8 of 11 people found this review helpful

  • The Forgotten Conservative

  • Rediscovering Grover Cleveland
  • By: John Pafford
  • Narrated by: Grover Gardner
  • Length: 6 hrs and 36 mins
  • Unabridged
  • Overall
    4 out of 5 stars 17
  • Performance
    4.5 out of 5 stars 17
  • Story
    4 out of 5 stars 17

Grover Cleveland is truly the forgotten conservative: a man of dignity, integrity, and courage often overlooked by the history books. Historian and author John Pafford reveals a president who deserves more attention. Cleveland might not have presided over deeply troubled times, but he set a standard for principled leadership in office that is especially relevant today.

  • 3 out of 5 stars
  • A book much like Cleveland himself

  • By John David on 12-30-17

A book much like Cleveland himself

Overall
3 out of 5 stars
Performance
3 out of 5 stars
Story
3 out of 5 stars

Reviewed: 12-30-17

This short biography is much like Cleveland himself: conservative, earnest, and solid, but by no means spectacular.

  • Napoleon

  • A Life
  • By: Andrew Roberts
  • Narrated by: John Lee
  • Length: 32 hrs and 56 mins
  • Unabridged
  • Overall
    4.5 out of 5 stars 3,155
  • Performance
    4.5 out of 5 stars 2,855
  • Story
    4.5 out of 5 stars 2,851

Andrew Roberts' Napoleon is the first one-volume biography to take advantage of the recent publication of Napoleon's thirty-three thousand letters, which radically transform our understanding of his character and motivation. At last we see him as he was: protean multitasker, decisive, surprisingly willing to forgive his enemies and his errant wife Josephine.

  • 5 out of 5 stars
  • Excellent Book

  • By Steve on 12-21-14

A magnificent biography worthy of its subject

Overall
5 out of 5 stars
Performance
5 out of 5 stars
Story
5 out of 5 stars

Reviewed: 12-19-17

What did you like best about this story?

This biography has excellent pacing and narrative style. It is masterfully read by John Lee, who demonstrates complete command over the material and the multitude of French and other foreign names. Napoleon is humanized, but in a balanced and objective manner. Roberts skillfully apportions chapters among the personal, the political, the military, and the historical. The book never bogs down in battles, but describes them in clear, crisp, and coherent terms. Its description of the ill-fated Russian campaign is especially powerful. The audiobook is an undertaking, but well repays the time invested. I learned immense amounts about Napoleon's rise, reign, and fall, and about the Napoleonic era in European history generally. Highly recommend.

Was there a moment in the book that particularly moved you?

As noted, the Russian campaign and especially the retreat from Moscow are particularly powerful. The treatment of Napoleon's exile on St. Helena is also very evocative.

  • Munich, 1938

  • Appeasement and World War II
  • By: David Faber
  • Narrated by: Arthur Morey
  • Length: 19 hrs and 9 mins
  • Unabridged
  • Overall
    4 out of 5 stars 65
  • Performance
    4.5 out of 5 stars 38
  • Story
    4.5 out of 5 stars 38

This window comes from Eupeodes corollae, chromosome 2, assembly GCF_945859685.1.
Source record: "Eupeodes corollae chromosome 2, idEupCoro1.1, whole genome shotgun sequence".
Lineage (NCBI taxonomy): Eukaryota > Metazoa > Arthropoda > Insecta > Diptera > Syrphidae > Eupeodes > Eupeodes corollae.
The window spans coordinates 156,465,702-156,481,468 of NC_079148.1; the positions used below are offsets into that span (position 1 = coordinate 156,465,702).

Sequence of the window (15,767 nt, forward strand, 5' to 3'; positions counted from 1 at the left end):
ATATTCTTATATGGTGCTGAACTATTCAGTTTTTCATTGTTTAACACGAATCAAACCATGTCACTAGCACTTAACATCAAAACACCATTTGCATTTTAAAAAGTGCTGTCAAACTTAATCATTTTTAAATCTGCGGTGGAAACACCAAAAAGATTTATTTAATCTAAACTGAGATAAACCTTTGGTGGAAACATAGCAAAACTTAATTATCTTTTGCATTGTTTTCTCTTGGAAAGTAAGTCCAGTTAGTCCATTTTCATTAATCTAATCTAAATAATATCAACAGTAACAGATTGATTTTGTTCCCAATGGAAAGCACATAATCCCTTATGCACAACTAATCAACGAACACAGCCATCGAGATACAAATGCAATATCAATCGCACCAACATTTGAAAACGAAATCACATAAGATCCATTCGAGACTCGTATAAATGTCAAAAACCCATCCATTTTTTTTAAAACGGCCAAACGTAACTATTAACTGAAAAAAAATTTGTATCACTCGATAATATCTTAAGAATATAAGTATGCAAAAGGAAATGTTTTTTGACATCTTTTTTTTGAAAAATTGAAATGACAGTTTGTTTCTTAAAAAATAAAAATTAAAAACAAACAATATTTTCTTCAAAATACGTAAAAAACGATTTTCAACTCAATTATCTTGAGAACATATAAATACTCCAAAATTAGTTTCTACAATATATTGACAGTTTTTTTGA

On September 30, 1938, British Prime Minister Neville Chamberlain flew back to London from his meeting at Munich with the German chancellor Adolf Hitler and was greeted with a hero's welcome. As he paused on the aircraft steps, he held aloft the piece of paper, bearing both his and the Fuhrer's signatures, that contained the promise that Britain and Germany would never go to war with each other again.

  • 5 out of 5 stars
  • Great insight into the events of 1938

  • By Carolyn on 05-18-13

An In-Depth Review of Appeasement 1938

Overall
5 out of 5 stars
Performance
5 out of 5 stars
Story
5 out of 5 stars

Reviewed: 11-07-17

This book provides context & detail of the failed appeasement policy in 1938. It goes in-depth & is a splendid complement to broader, more general histories. The narrative proceeds with perfect pace. The descriptions of people, places & circumstances are well-drawn & compelling. It is a balanced treatment of Chamberlain’s motives and a vivid one of the man. Hitler, too, is portrayed with skill. The reader is excellent. I highly recommend this book for those interested in & fascinated by the period.

  • The General vs. the President

  • MacArthur and Truman at the Brink of Nuclear War
  • By: H. W. Brands
  • Narrated by: Scott Brick
  • Length: 15 hrs and 22 mins
  • Unabridged
  • Overall
    4.5 out of 5 stars 472
  • Performance
    4.5 out of 5 stars 430
  • Story
    4.5 out of 5 stars 425

From master storyteller and historian H. W. Brands, twice a finalist for the Pulitzer Prize, comes the riveting story of how President Harry Truman and General Douglas MacArthur squared off to decide America's future in the aftermath of World War II.

  • 5 out of 5 stars
  • A Vivid Dramatic Accounting

  • By Jean on 11-11-16

Very Fine Book but Ill-Suited Narration

Overall
5 out of 5 stars
Performance
2 out of 5 stars
Story
5 out of 5 stars

Reviewed: 03-29-17

What did you love best about The General vs. the President?

The book makes good use of original source materials like letters, orders, speeches, etc. It thus lets the characters tell their own stories to a very great extent. The pacing is also very good. Coverage of events is comprehensive, but moves along at a good clip. I learned a lot about the Korean War and this period.

What was one of the most memorable moments of The General vs. the President?

Truman's firing of MacArthur is, of course, the most memorable moment, but other, less well known events are also key, e.g., the Wake Island conference & Ridgway's revitalization of the Eighth Army.

How could the performance have been better?

I must dissent from the widespread praise other reviewers have heaped on the reader. His slow, breathy style seemed ill-suited to the narrative. His tendency to drop his voice, sometimes almost to a whisper, at the end of sentences was particularly annoying. The style would be a better match for a novel, perhaps even a romance. This story needed a crisper, more businesslike and forceful telling better suited to its protagonists.

If you were to make a film of this book, what would the tag line be?

Clash of American Titans Over Cold War, Korea & Constitutional Power

0 of 1 people found this review helpful